A Oregon police agency’s use of a “standard” law enforcement tool to digitally alter a suspect’s booking photo is at the crux of a federal case presented before a judge last week.
There’s nothing subtle about the intricate tattoos covering Tyrone Lamont Allen’s face, the body art buzzed onto his forehead and right cheek. Allen, 50, was suspected in a string of bank and credit robberies across Portland in 2017, however, when his description didn’t match that of the suspect in the stick-up, officers doctored his mugshot.
Using photo editing software, police covered each of his tattoos after none of the bank tellers reported the suspect as having body ink, Oregon Live reported.
“I basically painted over the tattoos,’’ police forensic criminalist Mark Weber testified in court. “Almost like applying electronic makeup.’’
Allen was ultimately charged in the four robberies after some of the bank tellers, who weren’t informed the man’s photo had been altered, chose him out of a photo lineup of similar-looking suspects.
Defense attorney Mark Ahlemeyer railed against the practice, arguing that the blatant manipulation allowed officers to “rig the outcome” of the lineup. According to Oregon Live, he’s since pressed a judge to dismiss the positive witness IDs of Allen on the grounds that police scrubbed his face of tattoos in a effort to make him more closely resemble their reported suspect.
“This is a very, very slippery slope given the advent of technology,’’ Ahlemeyer told the newspaper. “We don’t know where this may end.’’
The practice of photoshopping suspects’ booking photos has come under criticism, especially by criminal justice advocates who say the act ups the risk of mistaken identity and thus, wrongful charges and convictions. The Innocence Project, an organization that works to free wrongfully-convicted defendants, reports that mistaken witness ID’s account for over half (71 percent) of the more than 360 wrongful convictions in the U.S. that have been overturned, thanks to post-conviction DNA evidence.
Despite this, Assistant U.S. Attorney Paul Maloney defended the officers’ decision to digitally edit Allen’s photo and argued that it was done in effort to make the defendant “blend in,” rather than stand out.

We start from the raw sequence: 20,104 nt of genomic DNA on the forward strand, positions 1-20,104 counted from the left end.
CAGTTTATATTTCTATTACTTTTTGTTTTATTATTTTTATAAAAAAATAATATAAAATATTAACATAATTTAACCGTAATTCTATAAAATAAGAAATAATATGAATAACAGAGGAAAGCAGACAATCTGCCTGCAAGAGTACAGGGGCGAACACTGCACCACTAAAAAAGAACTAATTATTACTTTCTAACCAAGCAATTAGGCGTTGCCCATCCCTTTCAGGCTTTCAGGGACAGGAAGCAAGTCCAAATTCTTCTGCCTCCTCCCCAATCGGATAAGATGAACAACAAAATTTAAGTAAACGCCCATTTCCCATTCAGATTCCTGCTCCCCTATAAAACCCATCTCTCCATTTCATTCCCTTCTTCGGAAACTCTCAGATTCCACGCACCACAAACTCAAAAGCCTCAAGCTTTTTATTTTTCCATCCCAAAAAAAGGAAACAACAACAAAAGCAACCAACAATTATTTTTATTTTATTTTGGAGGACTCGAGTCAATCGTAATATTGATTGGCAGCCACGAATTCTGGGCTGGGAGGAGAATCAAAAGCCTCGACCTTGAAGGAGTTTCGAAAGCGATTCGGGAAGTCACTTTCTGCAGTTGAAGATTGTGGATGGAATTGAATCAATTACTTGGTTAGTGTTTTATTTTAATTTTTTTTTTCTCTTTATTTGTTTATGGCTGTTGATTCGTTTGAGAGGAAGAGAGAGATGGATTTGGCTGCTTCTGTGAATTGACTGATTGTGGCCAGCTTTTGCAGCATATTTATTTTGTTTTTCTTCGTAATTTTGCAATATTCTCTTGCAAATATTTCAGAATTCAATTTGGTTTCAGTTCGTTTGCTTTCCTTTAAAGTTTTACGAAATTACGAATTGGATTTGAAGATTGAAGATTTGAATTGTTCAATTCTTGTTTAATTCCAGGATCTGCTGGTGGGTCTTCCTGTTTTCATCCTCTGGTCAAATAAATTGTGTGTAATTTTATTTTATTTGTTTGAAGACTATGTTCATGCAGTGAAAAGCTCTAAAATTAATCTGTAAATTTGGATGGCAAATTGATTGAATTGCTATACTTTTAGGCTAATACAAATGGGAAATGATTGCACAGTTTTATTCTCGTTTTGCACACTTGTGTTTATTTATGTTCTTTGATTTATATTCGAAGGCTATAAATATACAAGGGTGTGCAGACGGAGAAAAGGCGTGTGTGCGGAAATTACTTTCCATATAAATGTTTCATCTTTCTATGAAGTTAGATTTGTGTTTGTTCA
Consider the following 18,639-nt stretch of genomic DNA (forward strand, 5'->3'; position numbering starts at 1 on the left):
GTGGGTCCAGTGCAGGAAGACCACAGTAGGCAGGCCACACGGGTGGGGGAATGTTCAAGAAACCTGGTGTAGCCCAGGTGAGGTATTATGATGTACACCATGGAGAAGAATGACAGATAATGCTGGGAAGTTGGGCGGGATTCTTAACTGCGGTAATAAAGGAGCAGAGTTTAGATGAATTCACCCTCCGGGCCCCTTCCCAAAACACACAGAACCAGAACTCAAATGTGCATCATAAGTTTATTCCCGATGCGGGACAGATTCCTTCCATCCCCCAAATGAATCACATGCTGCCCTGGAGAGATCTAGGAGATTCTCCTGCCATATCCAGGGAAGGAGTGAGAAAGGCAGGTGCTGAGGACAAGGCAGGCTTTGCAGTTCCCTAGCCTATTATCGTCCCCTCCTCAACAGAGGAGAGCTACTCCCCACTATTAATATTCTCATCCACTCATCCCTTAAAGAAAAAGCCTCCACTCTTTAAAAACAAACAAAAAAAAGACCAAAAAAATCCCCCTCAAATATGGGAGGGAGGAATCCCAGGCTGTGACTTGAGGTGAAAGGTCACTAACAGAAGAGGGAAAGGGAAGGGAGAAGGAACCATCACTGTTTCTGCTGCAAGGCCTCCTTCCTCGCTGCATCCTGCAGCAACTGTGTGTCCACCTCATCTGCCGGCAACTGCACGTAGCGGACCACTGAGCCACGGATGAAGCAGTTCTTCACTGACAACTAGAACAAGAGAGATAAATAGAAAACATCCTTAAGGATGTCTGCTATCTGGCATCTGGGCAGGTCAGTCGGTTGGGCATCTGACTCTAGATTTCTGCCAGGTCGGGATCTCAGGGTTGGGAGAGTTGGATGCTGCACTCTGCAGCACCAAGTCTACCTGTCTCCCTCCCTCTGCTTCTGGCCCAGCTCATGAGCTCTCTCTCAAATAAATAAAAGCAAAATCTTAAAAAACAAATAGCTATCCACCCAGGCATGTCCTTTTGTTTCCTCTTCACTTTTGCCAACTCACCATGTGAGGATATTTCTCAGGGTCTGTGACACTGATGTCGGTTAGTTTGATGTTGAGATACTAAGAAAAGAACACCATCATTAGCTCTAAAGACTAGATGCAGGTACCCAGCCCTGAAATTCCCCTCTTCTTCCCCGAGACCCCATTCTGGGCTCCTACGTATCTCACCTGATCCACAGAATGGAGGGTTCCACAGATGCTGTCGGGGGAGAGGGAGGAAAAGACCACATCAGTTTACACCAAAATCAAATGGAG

“These procedures were prudent,” said Maloney. They were appropriate.”
The attorney acknowledged Allen’s photo was altered to also “look like the disguises that were on the robber,” who was sporting a baseball cap and a pair of reading glasses. According to a police affidavit, the suspect warned bank staff that he was armed and whispered to one teller that he woulds “blow your brains out” if she didn’t hand over the cash.
If Allen is the man who hit each bank and credit union, investigators said he made off with just over $14,100 in all.
The directive to change the defendant’s photo came from Detective Brett Hawkinson, an 18-year police veteran and lead investigator in the case, according to the paper. A surveillance image of the robber from one of the bank was previously released to the media and showed nary a tattoo on the suspect’s face. After the photo was aired on the news, Hawkinson said he received a tip from two sources who pointed to Allen as the robber.
The detective suspected Allen may have used make up to hide his facial art, and said, then, his goal was “to rule Allen in or out as a suspect and determine whether the sources who contacted police were credible,” Oregon Live reported.
It’s “standard practice among investigators,’’ Hawkinson said of the photo manipulation.
He added: “There are times it has been appropriate to make those small subtle changes. “The main purpose is not to make the suspect stand out.”
The case remains up in the air, however, U.S. District Judge Marco A. Hernandez’s ruling could set a precedent for similar cases on police-best practices in Oregon and elsewhere.
Hernandez has heard both both parties’ arguments and is expected to issue a ruling soon.